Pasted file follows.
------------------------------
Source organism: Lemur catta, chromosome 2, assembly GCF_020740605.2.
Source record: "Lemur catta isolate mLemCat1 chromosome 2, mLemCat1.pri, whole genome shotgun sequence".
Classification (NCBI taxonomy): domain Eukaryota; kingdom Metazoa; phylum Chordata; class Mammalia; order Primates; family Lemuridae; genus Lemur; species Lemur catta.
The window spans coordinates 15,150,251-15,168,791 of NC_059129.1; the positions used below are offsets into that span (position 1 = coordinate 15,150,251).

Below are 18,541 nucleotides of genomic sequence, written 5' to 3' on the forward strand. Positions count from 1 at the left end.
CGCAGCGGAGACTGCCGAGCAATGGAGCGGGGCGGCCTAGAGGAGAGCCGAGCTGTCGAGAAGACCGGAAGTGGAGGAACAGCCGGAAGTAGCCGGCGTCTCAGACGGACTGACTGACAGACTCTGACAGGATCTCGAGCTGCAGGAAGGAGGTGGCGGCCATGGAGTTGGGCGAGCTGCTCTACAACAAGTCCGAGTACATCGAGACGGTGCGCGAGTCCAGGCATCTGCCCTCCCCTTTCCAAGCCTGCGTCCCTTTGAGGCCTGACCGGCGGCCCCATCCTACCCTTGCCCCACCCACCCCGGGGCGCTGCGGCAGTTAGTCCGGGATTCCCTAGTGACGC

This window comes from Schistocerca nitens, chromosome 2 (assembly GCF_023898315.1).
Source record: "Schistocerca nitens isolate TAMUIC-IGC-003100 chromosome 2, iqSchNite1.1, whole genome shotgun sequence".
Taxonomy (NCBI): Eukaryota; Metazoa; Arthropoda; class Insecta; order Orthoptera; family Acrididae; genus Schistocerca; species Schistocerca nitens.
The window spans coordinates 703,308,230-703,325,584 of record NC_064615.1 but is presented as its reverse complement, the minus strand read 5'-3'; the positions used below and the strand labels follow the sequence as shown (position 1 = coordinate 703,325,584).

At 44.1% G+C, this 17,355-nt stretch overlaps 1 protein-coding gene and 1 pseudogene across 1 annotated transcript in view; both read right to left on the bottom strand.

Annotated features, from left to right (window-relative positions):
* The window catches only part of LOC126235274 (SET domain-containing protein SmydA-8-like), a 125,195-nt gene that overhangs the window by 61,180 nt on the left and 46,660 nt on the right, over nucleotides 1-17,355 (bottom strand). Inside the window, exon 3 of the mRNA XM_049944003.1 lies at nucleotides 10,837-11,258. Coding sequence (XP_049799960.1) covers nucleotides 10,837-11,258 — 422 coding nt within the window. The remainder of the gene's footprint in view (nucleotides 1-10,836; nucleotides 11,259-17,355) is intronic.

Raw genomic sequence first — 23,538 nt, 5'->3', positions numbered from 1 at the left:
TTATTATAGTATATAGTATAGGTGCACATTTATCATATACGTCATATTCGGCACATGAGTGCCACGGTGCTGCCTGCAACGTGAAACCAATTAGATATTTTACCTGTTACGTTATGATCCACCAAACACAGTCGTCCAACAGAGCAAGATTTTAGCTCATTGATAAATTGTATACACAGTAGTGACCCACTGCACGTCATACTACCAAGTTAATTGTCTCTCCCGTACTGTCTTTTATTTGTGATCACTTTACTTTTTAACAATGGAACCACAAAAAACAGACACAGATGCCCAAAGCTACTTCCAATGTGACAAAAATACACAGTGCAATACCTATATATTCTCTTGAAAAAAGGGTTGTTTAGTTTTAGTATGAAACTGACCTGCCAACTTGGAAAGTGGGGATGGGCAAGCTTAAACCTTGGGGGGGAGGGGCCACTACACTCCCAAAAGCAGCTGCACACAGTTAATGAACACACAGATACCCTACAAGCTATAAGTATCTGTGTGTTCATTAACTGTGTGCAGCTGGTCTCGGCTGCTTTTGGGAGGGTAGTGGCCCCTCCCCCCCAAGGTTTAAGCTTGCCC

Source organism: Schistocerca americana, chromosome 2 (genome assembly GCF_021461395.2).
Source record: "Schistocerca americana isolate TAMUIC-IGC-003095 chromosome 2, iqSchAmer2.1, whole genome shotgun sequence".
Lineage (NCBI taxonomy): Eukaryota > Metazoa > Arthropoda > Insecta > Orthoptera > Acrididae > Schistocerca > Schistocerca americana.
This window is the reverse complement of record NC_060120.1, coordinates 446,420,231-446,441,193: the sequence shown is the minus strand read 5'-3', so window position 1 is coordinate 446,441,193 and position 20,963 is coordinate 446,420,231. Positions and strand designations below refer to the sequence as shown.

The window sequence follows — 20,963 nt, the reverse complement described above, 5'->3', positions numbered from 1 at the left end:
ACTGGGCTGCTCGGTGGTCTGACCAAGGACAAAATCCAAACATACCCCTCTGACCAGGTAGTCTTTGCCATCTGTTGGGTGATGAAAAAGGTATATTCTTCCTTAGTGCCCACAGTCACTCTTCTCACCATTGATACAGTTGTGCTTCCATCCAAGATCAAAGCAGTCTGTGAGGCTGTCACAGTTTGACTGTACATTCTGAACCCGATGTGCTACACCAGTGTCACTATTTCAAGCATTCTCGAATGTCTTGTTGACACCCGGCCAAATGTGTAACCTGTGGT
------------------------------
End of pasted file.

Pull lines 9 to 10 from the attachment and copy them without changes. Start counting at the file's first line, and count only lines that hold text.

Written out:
Taxonomy (NCBI): Eukaryota; Metazoa; Arthropoda; class Insecta; order Orthoptera; family Acrididae; genus Schistocerca; species Schistocerca nitens.
The window spans coordinates 703,308,230-703,325,584 of record NC_064615.1 but is presented as its reverse complement, the minus strand read 5'-3'; the positions used below and the strand labels follow the sequence as shown (position 1 = coordinate 703,325,584).